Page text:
The bill approved by Parliament on Thursday is part of a broader package on sexual and reproductive rights that includes allowing anyone 16 and over to get an abortion or freely change the gender on their ID card.

The law gives the right to a three-day “menstrual” leave of absence – with the possibility of extending it to five days – for those with disabling periods, which can cause severe cramps, nausea, dizziness and even vomiting.

The leave requires a doctor’s note, and the public social security system will foot the bill.

The law states that the new policy will help combat the stereotypes and myths that still surround periods and hinder women’s lives.

Equality Minister Irene Montero, an outspoken feminist in the leftwing government, hailed “a historic day of progress for feminist rights”.

“There will be resistance to its application, just as there has been and there will be resistance to the application of all feminist laws,” she told parliament.

“So we have to work (…) to guarantee that when this law enters into force, it will be enforced”.

“The days of (women) going to work in pain are over,” Montero said last year when she unveiled her government’s proposal.

But the road to Spain’s menstrual leave has been rocky. Politicians – including those within the ruling coalition – and trade unions have been divided over the policy, which some fear could backfire and stigmatise women in the workplace.

Worldwide, menstrual leave is currently offered only in a small number of countries including Japan, Taiwan, Indonesia, South Korea and Zambia.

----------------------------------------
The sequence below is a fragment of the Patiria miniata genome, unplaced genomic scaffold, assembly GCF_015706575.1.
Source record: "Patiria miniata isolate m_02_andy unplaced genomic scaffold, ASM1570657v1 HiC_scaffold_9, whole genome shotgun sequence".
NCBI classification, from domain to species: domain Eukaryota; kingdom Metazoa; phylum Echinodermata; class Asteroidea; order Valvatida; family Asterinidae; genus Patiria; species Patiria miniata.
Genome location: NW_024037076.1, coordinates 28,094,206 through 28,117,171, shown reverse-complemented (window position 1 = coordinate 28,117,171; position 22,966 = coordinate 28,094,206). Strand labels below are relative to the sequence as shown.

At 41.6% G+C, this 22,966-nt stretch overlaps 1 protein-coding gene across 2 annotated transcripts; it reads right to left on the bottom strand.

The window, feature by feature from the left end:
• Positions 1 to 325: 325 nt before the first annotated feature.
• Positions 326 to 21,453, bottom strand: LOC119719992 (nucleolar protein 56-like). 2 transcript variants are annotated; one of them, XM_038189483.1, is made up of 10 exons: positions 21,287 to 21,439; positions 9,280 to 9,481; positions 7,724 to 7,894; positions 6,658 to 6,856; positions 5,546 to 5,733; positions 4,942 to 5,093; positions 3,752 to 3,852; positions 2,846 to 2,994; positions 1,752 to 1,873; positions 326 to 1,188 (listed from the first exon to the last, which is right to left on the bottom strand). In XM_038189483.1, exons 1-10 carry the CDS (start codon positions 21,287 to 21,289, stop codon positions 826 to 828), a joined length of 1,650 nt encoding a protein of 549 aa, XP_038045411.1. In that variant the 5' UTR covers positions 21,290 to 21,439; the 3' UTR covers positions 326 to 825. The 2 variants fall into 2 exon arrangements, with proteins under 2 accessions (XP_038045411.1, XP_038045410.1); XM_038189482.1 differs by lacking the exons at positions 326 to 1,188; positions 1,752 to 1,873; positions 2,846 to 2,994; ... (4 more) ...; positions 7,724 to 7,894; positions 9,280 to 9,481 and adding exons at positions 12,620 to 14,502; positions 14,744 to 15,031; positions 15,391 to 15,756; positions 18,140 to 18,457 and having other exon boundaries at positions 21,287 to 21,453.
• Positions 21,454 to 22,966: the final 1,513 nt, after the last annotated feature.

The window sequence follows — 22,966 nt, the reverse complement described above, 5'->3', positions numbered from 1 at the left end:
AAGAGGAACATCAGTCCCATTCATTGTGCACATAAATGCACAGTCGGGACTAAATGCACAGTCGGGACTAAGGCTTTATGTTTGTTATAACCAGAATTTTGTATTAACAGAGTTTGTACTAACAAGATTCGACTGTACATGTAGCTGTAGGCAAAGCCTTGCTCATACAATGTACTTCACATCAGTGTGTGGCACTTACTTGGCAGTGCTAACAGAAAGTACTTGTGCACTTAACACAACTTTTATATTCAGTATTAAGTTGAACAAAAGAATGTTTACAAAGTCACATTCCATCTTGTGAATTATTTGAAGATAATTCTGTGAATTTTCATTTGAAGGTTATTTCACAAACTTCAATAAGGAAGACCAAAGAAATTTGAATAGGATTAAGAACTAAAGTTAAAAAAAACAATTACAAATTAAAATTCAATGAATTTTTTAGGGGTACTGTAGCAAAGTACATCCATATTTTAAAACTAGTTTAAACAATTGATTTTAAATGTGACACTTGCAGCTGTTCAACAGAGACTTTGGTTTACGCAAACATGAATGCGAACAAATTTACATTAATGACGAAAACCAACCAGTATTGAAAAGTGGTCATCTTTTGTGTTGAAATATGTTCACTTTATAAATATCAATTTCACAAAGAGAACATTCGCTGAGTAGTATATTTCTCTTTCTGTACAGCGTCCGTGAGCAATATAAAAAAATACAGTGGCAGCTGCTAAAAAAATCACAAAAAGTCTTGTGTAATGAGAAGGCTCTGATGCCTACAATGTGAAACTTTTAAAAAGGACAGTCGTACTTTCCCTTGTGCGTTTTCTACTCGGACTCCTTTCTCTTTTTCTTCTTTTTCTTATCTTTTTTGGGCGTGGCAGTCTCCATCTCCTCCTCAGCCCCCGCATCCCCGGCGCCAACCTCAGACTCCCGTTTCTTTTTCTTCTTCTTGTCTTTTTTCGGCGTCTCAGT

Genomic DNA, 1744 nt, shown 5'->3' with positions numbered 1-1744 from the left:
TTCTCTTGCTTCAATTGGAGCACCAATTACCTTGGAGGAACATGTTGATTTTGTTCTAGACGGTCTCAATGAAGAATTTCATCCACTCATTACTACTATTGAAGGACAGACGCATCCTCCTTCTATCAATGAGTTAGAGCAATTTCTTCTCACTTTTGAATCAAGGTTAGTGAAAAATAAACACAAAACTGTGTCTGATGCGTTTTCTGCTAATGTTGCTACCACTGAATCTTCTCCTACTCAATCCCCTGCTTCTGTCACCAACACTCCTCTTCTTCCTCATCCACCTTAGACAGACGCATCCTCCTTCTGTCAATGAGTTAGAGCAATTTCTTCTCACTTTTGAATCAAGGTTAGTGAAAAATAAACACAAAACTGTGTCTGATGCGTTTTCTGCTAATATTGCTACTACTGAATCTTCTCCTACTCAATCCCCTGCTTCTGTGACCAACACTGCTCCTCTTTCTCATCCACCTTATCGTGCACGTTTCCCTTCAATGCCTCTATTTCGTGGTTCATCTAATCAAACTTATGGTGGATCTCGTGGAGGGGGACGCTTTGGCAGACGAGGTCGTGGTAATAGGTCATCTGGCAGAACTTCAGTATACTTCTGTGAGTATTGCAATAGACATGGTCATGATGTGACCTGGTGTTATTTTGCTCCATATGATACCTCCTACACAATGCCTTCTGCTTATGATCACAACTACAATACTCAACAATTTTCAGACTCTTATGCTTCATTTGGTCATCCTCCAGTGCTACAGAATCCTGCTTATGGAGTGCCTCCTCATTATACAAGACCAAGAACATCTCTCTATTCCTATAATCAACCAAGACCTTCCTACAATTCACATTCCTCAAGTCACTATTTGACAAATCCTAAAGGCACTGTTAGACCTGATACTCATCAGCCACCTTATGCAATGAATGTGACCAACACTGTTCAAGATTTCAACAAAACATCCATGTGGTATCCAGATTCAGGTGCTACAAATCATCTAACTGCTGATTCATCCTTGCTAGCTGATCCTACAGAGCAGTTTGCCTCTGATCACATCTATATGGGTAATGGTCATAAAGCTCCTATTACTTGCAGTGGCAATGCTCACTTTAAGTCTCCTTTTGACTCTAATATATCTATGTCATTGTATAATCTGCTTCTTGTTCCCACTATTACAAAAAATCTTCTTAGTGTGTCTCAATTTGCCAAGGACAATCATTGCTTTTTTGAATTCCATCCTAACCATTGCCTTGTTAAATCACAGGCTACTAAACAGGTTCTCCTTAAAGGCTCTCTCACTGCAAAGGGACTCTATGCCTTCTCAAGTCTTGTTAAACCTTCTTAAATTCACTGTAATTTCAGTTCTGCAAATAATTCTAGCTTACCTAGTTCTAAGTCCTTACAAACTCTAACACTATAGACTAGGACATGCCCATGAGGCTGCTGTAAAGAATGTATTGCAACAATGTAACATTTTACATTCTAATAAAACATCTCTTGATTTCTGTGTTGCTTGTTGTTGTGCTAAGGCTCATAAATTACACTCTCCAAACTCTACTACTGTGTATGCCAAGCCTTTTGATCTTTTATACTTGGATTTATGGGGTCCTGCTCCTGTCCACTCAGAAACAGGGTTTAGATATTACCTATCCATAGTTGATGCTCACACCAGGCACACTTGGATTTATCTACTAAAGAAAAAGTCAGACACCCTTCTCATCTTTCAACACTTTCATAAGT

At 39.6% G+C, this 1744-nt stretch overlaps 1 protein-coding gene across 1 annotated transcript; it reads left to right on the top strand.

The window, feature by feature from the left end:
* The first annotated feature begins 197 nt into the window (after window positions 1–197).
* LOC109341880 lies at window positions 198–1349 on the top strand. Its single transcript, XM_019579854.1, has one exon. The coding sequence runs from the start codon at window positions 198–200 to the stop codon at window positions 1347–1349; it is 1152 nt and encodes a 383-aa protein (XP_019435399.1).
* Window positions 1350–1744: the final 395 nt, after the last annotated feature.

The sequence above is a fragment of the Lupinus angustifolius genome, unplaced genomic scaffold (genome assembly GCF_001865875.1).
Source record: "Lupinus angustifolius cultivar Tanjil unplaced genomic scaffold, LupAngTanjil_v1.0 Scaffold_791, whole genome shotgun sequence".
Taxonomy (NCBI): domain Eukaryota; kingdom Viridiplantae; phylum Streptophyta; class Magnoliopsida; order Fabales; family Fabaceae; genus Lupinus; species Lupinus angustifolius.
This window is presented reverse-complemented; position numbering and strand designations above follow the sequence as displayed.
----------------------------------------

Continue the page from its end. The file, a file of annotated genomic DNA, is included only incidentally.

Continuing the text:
I get why there’s a fear of stigma there, but I think that’s a problem with a capitalist society that demands work (for the interests of capital) to justify dignity or survival. I prefer a societal norm that accepts humans as we are, and doesn’t make unreasonable demands of people, especially for them to have basic rights. This kind of law is only really a problem when you’re forcing people to compete with each other for a “good” life.

I’m hopeful that this will be a step not only towards a more just world, but also towards destigmatizing disability in general, whatever the cause. We’ve got a long way to go, still, but we have made progress, as a species, and that’s worth celebrating. The activists who made these laws a reality have my full respect and appreciation, and I look forward to other countries following this example.

Video: John Oliver on Psychedelics

Boy, that headline sounds a lot more entertaining than what this actually is. I do love the ambiguity of the English language sometimes.

When we talk about systems of power and domination like white supremacy or patriarchy, some people object by pointing to the ways in which those systems often hurt the people they supposedly privilege. This isn’t a bug, but rather a feature. White supremacy was developed not as a way to elevate the newly-invented “white race”, but as a way to control the majority of that race, to get their help in atrocious colonial projects, and to get them to defend a hierarchy that often hurts them more than it helps. To quote Lyndon Johnson:

If you can convince the lowest white man he’s better than the best colored man, he won’t notice you’re picking his pocket. Hell, give him somebody to look down on, and he’ll empty his pockets for you.